New Nate, Same Indiana Hot Seat


Much is ado about Indiana Pacers head coach Nate Bjorkgren’s job status.

Recent reports indicate Indiana’s front office now considers moving on from Bjorkgren after this season, despite another guaranteed season under contract.

The Pacers organization is generally tight-lipped about internal affairs and usually keeps matters close to the chest. As omniscient as Woj may seem, information about Bjorkgren did not materialize inside his head. Someone (or some people) within the Pacers organization wanted news made public and provided information to the media.

What’s Wrong?

A lot. This team should be much better.

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First and foremost, Indiana is not winning, despite a weak East and loaded (albeit oft-injured) roster. Interestingly, Woj reports Indiana’s problems with Bjorkgren primarily stem from personality conflicts, not the team record: “Bjorkgren’s style of coaching and communication — on the court, in the locker room and in individual settings with players and staff — has often been the root of team turmoil this season.”

Due to COVID-19, media are not allowed in the locker room. Necessary but limiting media conditions make it difficult to obtain a clearer picture of Bjorkgren’s relationships with players and staff. However, media members have still published interesting information on the relationship between Bjorkgren and the Pacers, even about the state of the locker room.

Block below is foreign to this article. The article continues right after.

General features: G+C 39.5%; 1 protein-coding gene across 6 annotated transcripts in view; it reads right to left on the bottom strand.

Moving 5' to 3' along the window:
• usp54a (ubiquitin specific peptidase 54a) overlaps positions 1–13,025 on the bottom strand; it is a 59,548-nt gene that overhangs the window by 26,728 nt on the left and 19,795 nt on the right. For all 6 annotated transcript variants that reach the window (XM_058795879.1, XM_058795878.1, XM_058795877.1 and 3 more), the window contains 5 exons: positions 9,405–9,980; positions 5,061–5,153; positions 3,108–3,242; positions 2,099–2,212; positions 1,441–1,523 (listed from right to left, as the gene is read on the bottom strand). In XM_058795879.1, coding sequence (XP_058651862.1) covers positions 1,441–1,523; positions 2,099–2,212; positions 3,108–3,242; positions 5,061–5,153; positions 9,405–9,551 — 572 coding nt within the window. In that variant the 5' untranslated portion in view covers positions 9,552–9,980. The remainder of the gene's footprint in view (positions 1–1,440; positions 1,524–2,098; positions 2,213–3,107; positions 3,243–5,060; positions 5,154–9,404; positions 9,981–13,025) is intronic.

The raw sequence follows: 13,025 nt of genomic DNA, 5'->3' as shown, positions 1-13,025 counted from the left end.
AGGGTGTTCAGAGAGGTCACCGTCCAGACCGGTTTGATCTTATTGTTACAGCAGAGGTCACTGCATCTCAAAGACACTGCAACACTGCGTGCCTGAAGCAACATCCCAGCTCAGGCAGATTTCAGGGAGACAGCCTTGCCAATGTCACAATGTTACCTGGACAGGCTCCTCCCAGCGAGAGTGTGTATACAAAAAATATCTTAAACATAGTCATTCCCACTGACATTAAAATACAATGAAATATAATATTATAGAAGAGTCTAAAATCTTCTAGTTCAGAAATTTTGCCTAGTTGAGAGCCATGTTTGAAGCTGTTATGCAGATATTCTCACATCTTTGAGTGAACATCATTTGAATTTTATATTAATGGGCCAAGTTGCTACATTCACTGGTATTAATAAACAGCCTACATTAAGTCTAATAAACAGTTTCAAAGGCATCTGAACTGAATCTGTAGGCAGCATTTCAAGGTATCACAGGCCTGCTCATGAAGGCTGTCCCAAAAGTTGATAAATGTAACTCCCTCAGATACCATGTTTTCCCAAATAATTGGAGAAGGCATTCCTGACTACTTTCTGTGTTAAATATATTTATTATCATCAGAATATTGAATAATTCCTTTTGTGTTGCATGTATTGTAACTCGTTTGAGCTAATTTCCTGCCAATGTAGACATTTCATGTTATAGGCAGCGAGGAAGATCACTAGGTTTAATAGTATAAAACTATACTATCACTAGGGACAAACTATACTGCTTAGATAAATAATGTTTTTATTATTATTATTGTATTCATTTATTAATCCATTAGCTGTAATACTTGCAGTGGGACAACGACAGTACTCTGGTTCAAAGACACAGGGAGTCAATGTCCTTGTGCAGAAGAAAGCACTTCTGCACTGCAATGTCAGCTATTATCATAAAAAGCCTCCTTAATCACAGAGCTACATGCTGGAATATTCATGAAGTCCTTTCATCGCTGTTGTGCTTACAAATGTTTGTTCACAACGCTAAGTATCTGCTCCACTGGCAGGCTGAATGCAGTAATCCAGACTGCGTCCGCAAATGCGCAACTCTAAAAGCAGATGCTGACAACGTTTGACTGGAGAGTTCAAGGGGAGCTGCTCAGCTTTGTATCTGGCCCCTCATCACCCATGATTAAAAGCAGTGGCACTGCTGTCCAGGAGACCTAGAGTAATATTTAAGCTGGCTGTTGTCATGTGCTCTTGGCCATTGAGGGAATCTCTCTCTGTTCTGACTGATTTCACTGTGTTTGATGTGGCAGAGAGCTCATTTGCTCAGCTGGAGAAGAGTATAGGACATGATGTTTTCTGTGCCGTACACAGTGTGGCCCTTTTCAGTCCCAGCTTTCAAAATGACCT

Player Frustration

With two solid centers (when healthy, and three counting Goga!), Indiana may not be best suited to run and gun for quick shots and a barrage of three-pointers, which new Nate has pushed for more of this season. According to The Athletic, players are not thrilled with Bjorkgren’s style of play given the roster. Two players, in particular, had their names dropped by an anonymous source: Malcolm Brogdon and Domantas Sabonis.

This is interesting especially since Bjorkgren was brought on to be a more analytically-minded coach, which seems to be Brogdon’s and Sabonis’ frustration. Also, both Brogdon and Sabonis are enjoying career statistical years when not injured. If they are frustrated despite their individual success, legitimate issues seem more likely.

Assuming the anonymous source is truthful– on one hand, if the team is unhappy, those leaders may take it upon themselves to say how the team feels as representatives of their teammates. There is constructive value in that. On the other hand, though, the two (arguably) best players unhappy with the head coach is generally not a recipe for success.